Saturday, April 22, 2017

El Paso: Zapatista Woman

Zapatista Libertad. El Paso, Texas. March 2017.

While on a visit to a community garden in El Paso, I saw this poster laying on a couch in a building that adjoined the garden.

As I've noted before, there are many striking images of strong women in El Paso. Like here and here. These images depict women as full actors in movements for human rights.

The poster above relates to modern-day Zapatistas, a movement that is global in its championship of indigenous group rights, but which has its epicenter in the state of Chiapas, Mexico.

I don't know the original artist of this and similar posters, but Just Seeds is at least one producer of same for purchase.

Although when I think of Chiapas, I think of traditional societies with traditional (read: limiting) roles for women, there is a women's rights platform in the EZLN (Zapatista Army of National Liberation). It is called the Women's Revolutionary Law, with this bill of rights:
  1. Women, regardless of their race, creed, color or political affiliation, have the right to participate in the revolutionary struggle in any way that their desire and capacity determine.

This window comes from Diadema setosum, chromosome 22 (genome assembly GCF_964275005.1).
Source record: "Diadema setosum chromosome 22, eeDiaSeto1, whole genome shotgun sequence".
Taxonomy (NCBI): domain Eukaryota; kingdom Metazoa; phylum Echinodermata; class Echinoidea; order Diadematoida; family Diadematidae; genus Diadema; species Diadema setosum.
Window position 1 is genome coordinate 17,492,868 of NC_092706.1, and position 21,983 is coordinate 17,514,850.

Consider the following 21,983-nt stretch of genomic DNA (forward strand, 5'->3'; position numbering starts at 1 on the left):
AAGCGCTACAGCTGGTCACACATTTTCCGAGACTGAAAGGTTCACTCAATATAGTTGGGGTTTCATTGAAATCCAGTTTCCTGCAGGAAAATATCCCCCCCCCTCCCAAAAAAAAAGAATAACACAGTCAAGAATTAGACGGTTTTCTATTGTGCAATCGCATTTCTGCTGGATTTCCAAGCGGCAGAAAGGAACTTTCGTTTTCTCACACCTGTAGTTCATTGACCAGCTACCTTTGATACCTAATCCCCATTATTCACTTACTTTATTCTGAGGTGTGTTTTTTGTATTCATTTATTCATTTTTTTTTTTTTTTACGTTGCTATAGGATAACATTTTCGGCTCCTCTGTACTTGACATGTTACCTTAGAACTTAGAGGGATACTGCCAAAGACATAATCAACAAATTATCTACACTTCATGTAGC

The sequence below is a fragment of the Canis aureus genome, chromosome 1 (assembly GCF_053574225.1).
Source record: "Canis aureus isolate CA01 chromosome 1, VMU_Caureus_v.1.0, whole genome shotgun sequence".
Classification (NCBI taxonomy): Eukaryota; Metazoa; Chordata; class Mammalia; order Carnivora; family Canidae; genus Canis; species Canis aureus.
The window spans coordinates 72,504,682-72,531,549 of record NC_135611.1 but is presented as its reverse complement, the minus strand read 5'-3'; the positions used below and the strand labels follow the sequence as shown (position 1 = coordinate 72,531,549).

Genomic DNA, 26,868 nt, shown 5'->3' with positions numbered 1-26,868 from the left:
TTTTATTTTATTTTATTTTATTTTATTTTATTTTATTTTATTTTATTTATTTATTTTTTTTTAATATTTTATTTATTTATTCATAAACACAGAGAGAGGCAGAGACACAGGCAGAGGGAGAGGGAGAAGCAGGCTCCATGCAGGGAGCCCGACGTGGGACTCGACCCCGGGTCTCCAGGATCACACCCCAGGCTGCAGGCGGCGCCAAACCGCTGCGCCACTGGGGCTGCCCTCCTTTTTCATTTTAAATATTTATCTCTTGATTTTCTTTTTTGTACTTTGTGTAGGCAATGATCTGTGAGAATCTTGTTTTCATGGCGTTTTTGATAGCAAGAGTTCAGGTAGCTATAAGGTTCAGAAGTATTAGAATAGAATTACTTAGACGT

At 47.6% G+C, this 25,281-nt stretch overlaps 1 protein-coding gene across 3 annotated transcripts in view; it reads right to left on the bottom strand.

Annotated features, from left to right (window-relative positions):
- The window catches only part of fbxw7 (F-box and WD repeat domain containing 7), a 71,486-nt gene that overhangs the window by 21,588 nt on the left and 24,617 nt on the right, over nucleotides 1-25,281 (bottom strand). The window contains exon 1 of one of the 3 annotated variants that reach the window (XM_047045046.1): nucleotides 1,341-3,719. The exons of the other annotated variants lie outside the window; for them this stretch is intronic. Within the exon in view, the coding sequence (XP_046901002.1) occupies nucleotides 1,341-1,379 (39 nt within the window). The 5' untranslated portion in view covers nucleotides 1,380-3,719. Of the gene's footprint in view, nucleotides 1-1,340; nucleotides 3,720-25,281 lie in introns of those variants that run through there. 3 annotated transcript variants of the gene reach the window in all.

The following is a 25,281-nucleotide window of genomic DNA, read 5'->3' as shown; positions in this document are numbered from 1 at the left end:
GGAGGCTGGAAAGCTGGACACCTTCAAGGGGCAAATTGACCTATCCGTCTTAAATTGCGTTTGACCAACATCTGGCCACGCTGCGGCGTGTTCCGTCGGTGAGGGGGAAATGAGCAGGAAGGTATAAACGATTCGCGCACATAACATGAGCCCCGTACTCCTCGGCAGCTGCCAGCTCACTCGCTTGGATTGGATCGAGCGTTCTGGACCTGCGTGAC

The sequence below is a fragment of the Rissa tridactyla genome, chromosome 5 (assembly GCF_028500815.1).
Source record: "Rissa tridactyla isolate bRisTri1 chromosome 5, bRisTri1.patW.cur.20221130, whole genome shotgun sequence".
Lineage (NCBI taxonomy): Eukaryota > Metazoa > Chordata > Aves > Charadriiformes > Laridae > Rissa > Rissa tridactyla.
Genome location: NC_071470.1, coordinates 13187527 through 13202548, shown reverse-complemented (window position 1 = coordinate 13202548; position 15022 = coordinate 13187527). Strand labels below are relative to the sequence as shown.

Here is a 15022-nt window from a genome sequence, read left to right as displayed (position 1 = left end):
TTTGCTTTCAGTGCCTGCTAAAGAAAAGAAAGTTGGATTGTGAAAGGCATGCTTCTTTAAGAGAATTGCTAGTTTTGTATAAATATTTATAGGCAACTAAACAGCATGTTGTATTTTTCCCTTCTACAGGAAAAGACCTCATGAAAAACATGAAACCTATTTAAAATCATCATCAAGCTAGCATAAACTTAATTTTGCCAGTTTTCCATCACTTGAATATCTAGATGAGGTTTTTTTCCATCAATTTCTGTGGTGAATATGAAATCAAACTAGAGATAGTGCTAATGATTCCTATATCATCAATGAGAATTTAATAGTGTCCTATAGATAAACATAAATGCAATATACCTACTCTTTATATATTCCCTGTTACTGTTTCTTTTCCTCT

2. Women have the right to work and receive a fair salary.
  3. Women have the right to decide the number of children they have and care for.
  4. Women have the right to participate in the matters of the community and hold office if they are free and democratically elected.
  5. Women and their children have the right to Primary Attention in their health and nutrition.
  6. Women have the right to an education.
  7. Women have the right to choose their partner and are not obliged to enter into marriage.
  8. Women have the right to be free of violence from both relatives and strangers. 
  9. Women will be able to occupy positions of leadership in the organization and hold military ranks in the revolutionary armed forces.
  10. Women will have all the rights and obligations elaborated in the Revolutionary Laws and regulations.

 The poster references the EZLN flag, which looks like this:

EZLN flag. Source: wikicommons

On a superficial level, I love the artistic imagery of the poster and the flag.

On a deeper, philosophical level, the Chiapas-centered bill of rights for women seems more progressive than what we've got going on in the USA.

Assuming there's substance behind the words.

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